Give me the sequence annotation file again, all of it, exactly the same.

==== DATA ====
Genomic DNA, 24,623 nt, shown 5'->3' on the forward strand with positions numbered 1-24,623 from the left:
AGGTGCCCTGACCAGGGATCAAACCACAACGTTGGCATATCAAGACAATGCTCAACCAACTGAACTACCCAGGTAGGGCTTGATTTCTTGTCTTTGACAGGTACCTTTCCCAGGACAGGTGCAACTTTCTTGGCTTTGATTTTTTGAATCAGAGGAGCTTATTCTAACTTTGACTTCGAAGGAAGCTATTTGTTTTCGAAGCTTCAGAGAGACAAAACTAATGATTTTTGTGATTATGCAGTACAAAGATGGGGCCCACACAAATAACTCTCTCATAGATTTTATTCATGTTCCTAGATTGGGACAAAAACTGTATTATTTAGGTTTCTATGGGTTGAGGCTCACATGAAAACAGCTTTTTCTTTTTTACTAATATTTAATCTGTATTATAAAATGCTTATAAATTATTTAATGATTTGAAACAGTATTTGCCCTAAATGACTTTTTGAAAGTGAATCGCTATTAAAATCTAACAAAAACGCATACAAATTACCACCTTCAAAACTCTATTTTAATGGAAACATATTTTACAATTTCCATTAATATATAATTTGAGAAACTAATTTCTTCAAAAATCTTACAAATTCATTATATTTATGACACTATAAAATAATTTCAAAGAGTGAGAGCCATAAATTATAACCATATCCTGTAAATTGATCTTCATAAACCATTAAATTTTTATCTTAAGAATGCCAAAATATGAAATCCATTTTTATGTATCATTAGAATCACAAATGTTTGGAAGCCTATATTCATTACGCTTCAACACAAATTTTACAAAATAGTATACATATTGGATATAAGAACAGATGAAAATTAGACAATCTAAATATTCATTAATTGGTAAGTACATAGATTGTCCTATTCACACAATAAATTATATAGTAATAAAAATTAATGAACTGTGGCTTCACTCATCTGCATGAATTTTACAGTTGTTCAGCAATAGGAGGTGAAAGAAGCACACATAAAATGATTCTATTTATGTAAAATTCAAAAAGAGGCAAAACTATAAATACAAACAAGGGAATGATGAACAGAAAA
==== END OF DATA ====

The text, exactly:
Genomic DNA, 24,623 nt, shown 5'->3' on the forward strand with positions numbered 1-24,623 from the left:
AGGTGCCCTGACCAGGGATCAAACCACAACGTTGGCATATCAAGACAATGCTCAACCAACTGAACTACCCAGGTAGGGCTTGATTTCTTGTCTTTGACAGGTACCTTTCCCAGGACAGGTGCAACTTTCTTGGCTTTGATTTTTTGAATCAGAGGAGCTTATTCTAACTTTGACTTCGAAGGAAGCTATTTGTTTTCGAAGCTTCAGAGAGACAAAACTAATGATTTTTGTGATTATGCAGTACAAAGATGGGGCCCACACAAATAACTCTCTCATAGATTTTATTCATGTTCCTAGATTGGGACAAAAACTGTATTATTTAGGTTTCTATGGGTTGAGGCTCACATGAAAACAGCTTTTTCTTTTTTACTAATATTTAATCTGTATTATAAAATGCTTATAAATTATTTAATGATTTGAAACAGTATTTGCCCTAAATGACTTTTTGAAAGTGAATCGCTATTAAAATCTAACAAAAACGCATACAAATTACCACCTTCAAAACTCTATTTTAATGGAAACATATTTTACAATTTCCATTAATATATAATTTGAGAAACTAATTTCTTCAAAAATCTTACAAATTCATTATATTTATGACACTATAAAATAATTTCAAAGAGTGAGAGCCATAAATTATAACCATATCCTGTAAATTGATCTTCATAAACCATTAAATTTTTATCTTAAGAATGCCAAAATATGAAATCCATTTTTATGTATCATTAGAATCACAAATGTTTGGAAGCCTATATTCATTACGCTTCAACACAAATTTTACAAAATAGTATACATATTGGATATAAGAACAGATGAAAATTAGACAATCTAAATATTCATTAATTGGTAAGTACATAGATTGTCCTATTCACACAATAAATTATATAGTAATAAAAATTAATGAACTGTGGCTTCACTCATCTGCATGAATTTTACAGTTGTTCAGCAATAGGAGGTGAAAGAAGCACACATAAAATGATTCTATTTATGTAAAATTCAAAAAGAGGCAAAACTATAAATACAAACAAGGGAATGATGAACAGAAAA